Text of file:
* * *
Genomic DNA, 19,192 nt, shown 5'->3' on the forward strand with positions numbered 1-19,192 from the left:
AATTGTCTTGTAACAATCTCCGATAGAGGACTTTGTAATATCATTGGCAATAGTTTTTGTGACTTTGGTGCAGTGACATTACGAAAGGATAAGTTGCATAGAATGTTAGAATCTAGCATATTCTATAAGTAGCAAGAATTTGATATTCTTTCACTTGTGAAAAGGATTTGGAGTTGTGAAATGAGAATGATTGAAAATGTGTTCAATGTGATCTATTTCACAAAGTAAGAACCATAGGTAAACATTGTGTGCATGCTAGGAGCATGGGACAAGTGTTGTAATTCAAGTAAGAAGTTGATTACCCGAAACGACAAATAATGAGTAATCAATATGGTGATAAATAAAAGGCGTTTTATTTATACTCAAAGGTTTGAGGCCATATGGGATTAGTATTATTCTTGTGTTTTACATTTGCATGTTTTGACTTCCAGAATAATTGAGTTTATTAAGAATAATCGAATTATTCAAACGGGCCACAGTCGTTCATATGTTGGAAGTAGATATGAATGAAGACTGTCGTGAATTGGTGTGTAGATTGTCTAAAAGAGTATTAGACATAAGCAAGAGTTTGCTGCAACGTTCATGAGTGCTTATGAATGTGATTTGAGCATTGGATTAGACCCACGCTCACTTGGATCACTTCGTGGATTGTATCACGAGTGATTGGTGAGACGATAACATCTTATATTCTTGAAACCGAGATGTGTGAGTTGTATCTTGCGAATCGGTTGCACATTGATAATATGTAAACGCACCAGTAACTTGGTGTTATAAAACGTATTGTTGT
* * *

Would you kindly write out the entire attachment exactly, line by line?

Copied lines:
Genomic DNA, 19,192 nt, shown 5'->3' on the forward strand with positions numbered 1-19,192 from the left:
AATTGTCTTGTAACAATCTCCGATAGAGGACTTTGTAATATCATTGGCAATAGTTTTTGTGACTTTGGTGCAGTGACATTACGAAAGGATAAGTTGCATAGAATGTTAGAATCTAGCATATTCTATAAGTAGCAAGAATTTGATATTCTTTCACTTGTGAAAAGGATTTGGAGTTGTGAAATGAGAATGATTGAAAATGTGTTCAATGTGATCTATTTCACAAAGTAAGAACCATAGGTAAACATTGTGTGCATGCTAGGAGCATGGGACAAGTGTTGTAATTCAAGTAAGAAGTTGATTACCCGAAACGACAAATAATGAGTAATCAATATGGTGATAAATAAAAGGCGTTTTATTTATACTCAAAGGTTTGAGGCCATATGGGATTAGTATTATTCTTGTGTTTTACATTTGCATGTTTTGACTTCCAGAATAATTGAGTTTATTAAGAATAATCGAATTATTCAAACGGGCCACAGTCGTTCATATGTTGGAAGTAGATATGAATGAAGACTGTCGTGAATTGGTGTGTAGATTGTCTAAAAGAGTATTAGACATAAGCAAGAGTTTGCTGCAACGTTCATGAGTGCTTATGAATGTGATTTGAGCATTGGATTAGACCCACGCTCACTTGGATCACTTCGTGGATTGTATCACGAGTGATTGGTGAGACGATAACATCTTATATTCTTGAAACCGAGATGTGTGAGTTGTATCTTGCGAATCGGTTGCACATTGATAATATGTAAACGCACCAGTAACTTGGTGTTATAAAACGTATTGTTGT